That sure is a statement necklace. You have a pretty collection of rings on your fingers too.

The necklace was a 21st birthday present from a neighbour from when I was growing up – I used to baby-sit their kids. I’m also wearing three rings. The blue stone ring and the amethyst were both given to me by my mum and dad. The blue ring was a good luck present before I did my Year 12 exams (a few years ago now), and they bought the amethyst ring on a trip to India. I bought the silver and diamond ring in New York. My watch was a present for my sixteenth birthday – I think it is by an Israeli designer.

That’s a lovely collection of presents to mark some special times in your life … Earlier you mentioned that you bought a couple of these dress items at full price. You aren’t a bargain-hunter?

Not especially. I don’t really have the patience for it. Although recently I did chance on a bargain at Laura Ashley. It was a tuxedo jacket that had been reduced four times, from $280 down to $60. It wasn’t really in the usual Laura Ashley style, so perhaps it just didn’t appeal to their regular customers.

Do you shop online?

No – I much prefer brick-and-mortar stores. I like to go in and browse – I’m not a target-shopper at all. Often it’s just when I have some spare time to kill.

Where are your favourite places to shop?

I really like Alpha 60, although I don’t actually own much by them. I find the style doesn’t suit me, but I admire their aesthetic – the shapes, the simple, good fabrics. I also like to look regularly in Gorman, TopShop, Arabella Ramsay (which is now called Ryder), Uniqlo – that’s been mainly overseas – Sportsgirl, Sussan’s, and also department stores such as Target, Myer, David Jones … Really, I’ll shop anywhere and everywhere. I’m not snobby about labels or branding per se.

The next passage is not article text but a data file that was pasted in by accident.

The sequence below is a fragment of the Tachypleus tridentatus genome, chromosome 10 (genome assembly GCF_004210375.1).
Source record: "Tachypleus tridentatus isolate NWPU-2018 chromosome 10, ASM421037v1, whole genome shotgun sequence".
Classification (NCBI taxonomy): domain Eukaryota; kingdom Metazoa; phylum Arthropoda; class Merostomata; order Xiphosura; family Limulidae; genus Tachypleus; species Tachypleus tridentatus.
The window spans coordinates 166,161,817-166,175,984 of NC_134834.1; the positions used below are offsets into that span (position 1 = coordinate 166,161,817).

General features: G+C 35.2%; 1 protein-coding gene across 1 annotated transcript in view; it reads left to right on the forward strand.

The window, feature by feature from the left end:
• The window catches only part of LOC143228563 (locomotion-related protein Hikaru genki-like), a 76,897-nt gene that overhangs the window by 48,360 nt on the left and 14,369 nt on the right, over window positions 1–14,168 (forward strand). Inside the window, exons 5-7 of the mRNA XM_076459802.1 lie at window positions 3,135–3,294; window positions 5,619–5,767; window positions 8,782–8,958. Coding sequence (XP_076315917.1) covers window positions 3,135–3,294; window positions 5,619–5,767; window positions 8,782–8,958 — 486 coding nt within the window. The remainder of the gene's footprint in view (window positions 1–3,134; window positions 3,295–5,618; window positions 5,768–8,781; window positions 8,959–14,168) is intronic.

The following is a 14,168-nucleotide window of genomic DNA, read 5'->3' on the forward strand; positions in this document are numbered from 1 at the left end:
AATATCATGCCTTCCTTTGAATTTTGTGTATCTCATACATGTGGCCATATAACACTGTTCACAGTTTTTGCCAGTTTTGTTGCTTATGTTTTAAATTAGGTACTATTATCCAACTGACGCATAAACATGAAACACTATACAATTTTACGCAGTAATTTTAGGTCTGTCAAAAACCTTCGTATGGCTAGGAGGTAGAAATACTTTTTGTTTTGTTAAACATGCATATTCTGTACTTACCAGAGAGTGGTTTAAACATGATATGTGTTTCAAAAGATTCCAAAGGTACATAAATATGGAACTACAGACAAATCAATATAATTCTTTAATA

I’m drawn to sequins (anything shiny!), sparkles, patterns – garments with something interesting about them. I also like shoes.

Who doesn’t! A magpie’s love of all thinks sparkly is something else Rosebud has in common with SNAP. This is Rosebud’s first appearance on the pages of SNAP – thanks so much for coming aboard!


Three Colours

One of the most striking and classic colour combinations you will find (apart form black and white) is blue, white and red. They are the easiest, most failsafe colours to match too – any shades will work – and provided whatever you choose to put next to your face suits your complexion, you cannot fail to look great.

Undoubtedly, these colours simply look wonderful together, but where does this notion of classicism rise from?

Arguably, the strongest connection of this trio is to patriotism – the French tricolour and the American flag immediately spring to mind – but did you know that 35 flags of the world utilise these three colours? Quite a number of them feature stars (or at least one star) and stripes too, and if you can consider the Union Jack a little evocative of stripey-ness, then both the Australian and New Zealand flags could also be described as starry and stripey. These colours are eye-catching from a distance, which is why they are used in flags.

Of course this colour combination is also associated with the nautical look, a perennial favourite with the fashion industry. The nautical look links to the navy (it’s called that for a reason) and inevitably back to stars, stripes, uniforms and national colours.